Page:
People seem to have anxiety about giving wedding gifts, and rightfully so. I was shocked to read on one wedding website that the average amount of money spent on a wedding gift is well over $100. This has to be a dilemma for young people whose friends are getting married in droves; a young woman I know has been invited to thirteen weddings this year! How is she supposed to pay her rent and still buy 13 wedding gifts?
This is a situation where common sense should prevail. A gift is a reflection of your regard for the recipients; it should never be about spending a specific dollar amount, and you should never spend more on a wedding gift than you can comfortably afford. If the receiver of the wedding gift is unhappy about the amount of money you’ve spent, they’ve completely missed the point of a wedding invitation. A wedding invitation is a request to a friend to share a happy and important life experience, not an exercise in material acquisition.
Several times a year we receive wedding invitations from people we don’t know at all. There follows a confused conversation with my husband: “Do you know them?” “No, I thought you worked with one of them.” “Never heard of either one.” Let’s put the best possible spin on it and assume the wedding couple is adopting a big-tent policy about their wedding. In this case, should you feel obligated to send a gift? I think a token gift is an acknowledgement of the occasion, and a gracious thing to do. If you’re on a tight budget, a thoughtful note of congratulations to the wedding couple is also perfectly acceptable.
Do you have to give a gift if you’re not going to the wedding? There is an oft-repeated rule that one should spend the same amount on a gift that it costs the bridal couple to host you at the wedding. Okay, but that doesn’t take into account the possible economic disparity between the wedding-giver and the wedding-goer. I think that you should send the same gift whether you’re going or not, and that gift should be a reflection of your relationship with the couple. Sometimes people fret that if they don’t go to the wedding they will be dropped, socially, by the bridal couple. If that happens, you have to wonder how real the friendship was to begin with, and I certainly wouldn’t worry about it.
We are often invited to the weddings of our friends’ children, and it’s not unusual for us to have had almost no contact with the bridal couple since one of them was a child, but we still want to send a meaningful gift. That can be tricky because we don’t know their personal taste, what their homes are like, or what their interests are. A gift certificate can be useful in this situation. I don’t know many people who wouldn’t welcome a gift certificate from Crate and Barrel. It gives a couple the freedom to buy whatever they need, or use it toward the purchase of a piece of furniture.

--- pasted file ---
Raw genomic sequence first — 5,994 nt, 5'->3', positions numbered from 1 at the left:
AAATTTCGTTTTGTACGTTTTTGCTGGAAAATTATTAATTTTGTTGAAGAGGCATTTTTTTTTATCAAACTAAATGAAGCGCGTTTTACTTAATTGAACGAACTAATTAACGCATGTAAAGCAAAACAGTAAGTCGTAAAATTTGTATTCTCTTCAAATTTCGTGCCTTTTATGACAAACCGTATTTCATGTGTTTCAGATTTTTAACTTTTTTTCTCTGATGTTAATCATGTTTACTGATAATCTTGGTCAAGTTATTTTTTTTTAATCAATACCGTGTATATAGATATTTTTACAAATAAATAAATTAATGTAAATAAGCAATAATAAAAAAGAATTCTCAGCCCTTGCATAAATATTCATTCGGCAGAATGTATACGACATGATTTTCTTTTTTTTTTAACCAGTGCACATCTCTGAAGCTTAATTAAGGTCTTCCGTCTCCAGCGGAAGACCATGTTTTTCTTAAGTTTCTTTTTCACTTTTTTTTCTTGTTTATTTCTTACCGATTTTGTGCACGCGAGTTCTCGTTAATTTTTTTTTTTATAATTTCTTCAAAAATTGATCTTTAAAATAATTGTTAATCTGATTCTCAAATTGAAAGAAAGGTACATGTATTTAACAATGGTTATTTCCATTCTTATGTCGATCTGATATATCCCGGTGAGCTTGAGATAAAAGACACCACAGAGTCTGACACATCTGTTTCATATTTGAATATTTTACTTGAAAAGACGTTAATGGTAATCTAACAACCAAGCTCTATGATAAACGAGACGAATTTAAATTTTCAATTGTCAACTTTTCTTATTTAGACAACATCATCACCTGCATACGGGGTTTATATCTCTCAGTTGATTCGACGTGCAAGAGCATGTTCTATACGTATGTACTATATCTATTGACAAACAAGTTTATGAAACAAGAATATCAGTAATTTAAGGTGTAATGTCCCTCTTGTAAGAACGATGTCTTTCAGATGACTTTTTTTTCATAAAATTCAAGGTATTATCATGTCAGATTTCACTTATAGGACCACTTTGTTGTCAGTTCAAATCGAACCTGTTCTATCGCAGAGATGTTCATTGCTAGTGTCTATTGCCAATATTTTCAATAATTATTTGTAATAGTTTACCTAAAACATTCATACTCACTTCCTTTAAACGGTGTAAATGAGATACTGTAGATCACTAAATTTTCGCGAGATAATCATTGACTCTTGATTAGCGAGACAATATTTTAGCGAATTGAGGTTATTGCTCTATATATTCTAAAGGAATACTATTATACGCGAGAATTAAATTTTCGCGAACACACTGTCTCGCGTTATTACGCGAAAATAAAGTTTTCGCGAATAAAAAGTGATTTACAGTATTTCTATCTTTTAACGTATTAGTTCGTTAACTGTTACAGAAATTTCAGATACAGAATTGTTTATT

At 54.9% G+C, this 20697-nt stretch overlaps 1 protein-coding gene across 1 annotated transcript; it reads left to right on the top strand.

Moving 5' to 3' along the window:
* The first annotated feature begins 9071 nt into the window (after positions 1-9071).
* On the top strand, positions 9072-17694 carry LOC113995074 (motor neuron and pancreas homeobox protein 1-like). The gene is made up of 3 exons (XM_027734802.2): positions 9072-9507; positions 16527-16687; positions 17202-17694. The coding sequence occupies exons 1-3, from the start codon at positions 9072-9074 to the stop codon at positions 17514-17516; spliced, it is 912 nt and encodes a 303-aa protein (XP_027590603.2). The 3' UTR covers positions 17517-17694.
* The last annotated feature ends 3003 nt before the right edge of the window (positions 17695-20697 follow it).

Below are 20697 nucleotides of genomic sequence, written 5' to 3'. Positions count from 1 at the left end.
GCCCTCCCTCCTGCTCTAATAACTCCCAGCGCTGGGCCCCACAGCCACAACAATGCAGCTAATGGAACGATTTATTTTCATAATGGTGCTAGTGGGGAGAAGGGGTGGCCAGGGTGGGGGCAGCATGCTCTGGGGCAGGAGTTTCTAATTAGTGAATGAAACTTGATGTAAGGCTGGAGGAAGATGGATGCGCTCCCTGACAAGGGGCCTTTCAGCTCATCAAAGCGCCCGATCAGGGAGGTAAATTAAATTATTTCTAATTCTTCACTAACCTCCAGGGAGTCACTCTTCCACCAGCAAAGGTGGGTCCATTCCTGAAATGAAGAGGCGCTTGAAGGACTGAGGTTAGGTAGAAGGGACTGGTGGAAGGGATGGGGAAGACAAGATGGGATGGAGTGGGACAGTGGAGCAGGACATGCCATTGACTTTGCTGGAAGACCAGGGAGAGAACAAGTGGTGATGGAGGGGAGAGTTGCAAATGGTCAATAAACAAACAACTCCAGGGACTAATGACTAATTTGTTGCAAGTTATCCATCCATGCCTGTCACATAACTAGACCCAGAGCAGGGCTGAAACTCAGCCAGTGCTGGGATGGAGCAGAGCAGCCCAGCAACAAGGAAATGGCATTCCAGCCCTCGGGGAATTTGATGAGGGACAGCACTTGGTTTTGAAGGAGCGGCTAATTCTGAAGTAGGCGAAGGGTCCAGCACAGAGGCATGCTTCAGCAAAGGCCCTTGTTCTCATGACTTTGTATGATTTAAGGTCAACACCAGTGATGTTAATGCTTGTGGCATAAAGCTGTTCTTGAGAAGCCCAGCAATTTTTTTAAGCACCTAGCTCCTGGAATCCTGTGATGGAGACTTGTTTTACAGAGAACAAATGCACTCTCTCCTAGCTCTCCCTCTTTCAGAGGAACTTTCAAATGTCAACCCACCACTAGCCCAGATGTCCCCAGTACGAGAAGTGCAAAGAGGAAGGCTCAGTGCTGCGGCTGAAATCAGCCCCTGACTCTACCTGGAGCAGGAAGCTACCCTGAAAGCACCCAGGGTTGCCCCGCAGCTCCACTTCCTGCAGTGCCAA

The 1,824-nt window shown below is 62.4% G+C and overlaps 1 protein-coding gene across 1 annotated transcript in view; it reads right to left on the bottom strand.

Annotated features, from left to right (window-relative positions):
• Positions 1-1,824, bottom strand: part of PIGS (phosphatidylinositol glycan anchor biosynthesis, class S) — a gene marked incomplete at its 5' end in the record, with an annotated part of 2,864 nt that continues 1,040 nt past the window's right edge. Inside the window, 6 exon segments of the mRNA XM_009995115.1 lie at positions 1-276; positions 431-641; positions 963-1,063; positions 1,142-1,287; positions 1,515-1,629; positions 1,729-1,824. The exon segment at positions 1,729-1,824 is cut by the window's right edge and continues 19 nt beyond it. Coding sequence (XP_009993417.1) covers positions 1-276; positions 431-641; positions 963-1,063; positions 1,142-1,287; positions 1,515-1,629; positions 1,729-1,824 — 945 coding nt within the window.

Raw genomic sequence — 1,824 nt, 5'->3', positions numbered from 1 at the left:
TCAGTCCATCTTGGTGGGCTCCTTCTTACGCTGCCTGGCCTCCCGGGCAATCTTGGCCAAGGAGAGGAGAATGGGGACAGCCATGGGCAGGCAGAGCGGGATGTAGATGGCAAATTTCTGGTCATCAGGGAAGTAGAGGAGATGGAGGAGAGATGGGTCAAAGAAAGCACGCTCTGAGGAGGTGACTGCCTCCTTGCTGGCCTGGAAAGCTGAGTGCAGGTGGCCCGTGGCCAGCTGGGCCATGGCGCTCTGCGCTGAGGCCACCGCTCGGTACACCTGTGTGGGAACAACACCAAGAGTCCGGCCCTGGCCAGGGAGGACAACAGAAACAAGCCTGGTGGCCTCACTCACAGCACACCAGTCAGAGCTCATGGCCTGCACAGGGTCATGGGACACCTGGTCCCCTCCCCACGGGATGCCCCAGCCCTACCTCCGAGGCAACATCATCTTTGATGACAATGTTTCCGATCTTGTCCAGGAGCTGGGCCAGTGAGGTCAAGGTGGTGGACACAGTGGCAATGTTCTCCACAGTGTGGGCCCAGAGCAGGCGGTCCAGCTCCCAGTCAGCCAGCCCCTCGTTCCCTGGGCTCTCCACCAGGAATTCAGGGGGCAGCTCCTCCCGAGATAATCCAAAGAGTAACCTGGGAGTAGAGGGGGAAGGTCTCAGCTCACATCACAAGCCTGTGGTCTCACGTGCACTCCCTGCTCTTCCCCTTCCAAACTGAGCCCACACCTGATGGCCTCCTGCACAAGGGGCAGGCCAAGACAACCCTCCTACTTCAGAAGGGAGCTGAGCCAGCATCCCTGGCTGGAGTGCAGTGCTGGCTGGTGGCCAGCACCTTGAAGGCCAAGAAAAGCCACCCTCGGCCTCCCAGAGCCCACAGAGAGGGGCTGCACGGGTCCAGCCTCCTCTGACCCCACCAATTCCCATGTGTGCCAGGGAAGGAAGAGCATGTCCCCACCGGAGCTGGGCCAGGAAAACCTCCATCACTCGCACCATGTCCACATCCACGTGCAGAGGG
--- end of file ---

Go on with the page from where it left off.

Another gift item I like for couples with traditional taste: anything from Tiffany’s. Their price point starts at $75 for a pewter frame, and the sky’s the limit from there. There’s something very celebratory about opening that beautiful blue box tied with a white satin bow – and it’s all returnable if it isn’t monogrammed.
There’s nothing easier than using wedding registries for choosing gifts, and you’re sure to be getting the couple a gift they really want. It’s thoughtful of the bridal couple to put items of varying prices on the registry, to allow guests with different gift budgets to be able to choose something.
It has long been considered gauche to give money as a wedding gift, but for many young couples just starting out, there’s nothing more useful than cash. I think it’s a great gift. However, if the bridal couple is financially comfortable, money is an unimaginative choice, and I would look to the wedding registry, or even the couple’s wedding website, for inspiration.
One of my favorite wedding gifts is a bottle of champagne with two champagne glasses, and a note inviting the couple to use the gift on a special evening together. This gift can be made to fit all price points: the glasses can come from Target and the champagne from the corner liquor store, or they can be the finest crystal with a vintage bottle of champagne, offered up in a silver champagne bucket. Either way, it’s a gift that the happy couple can share, and think of you, when they do.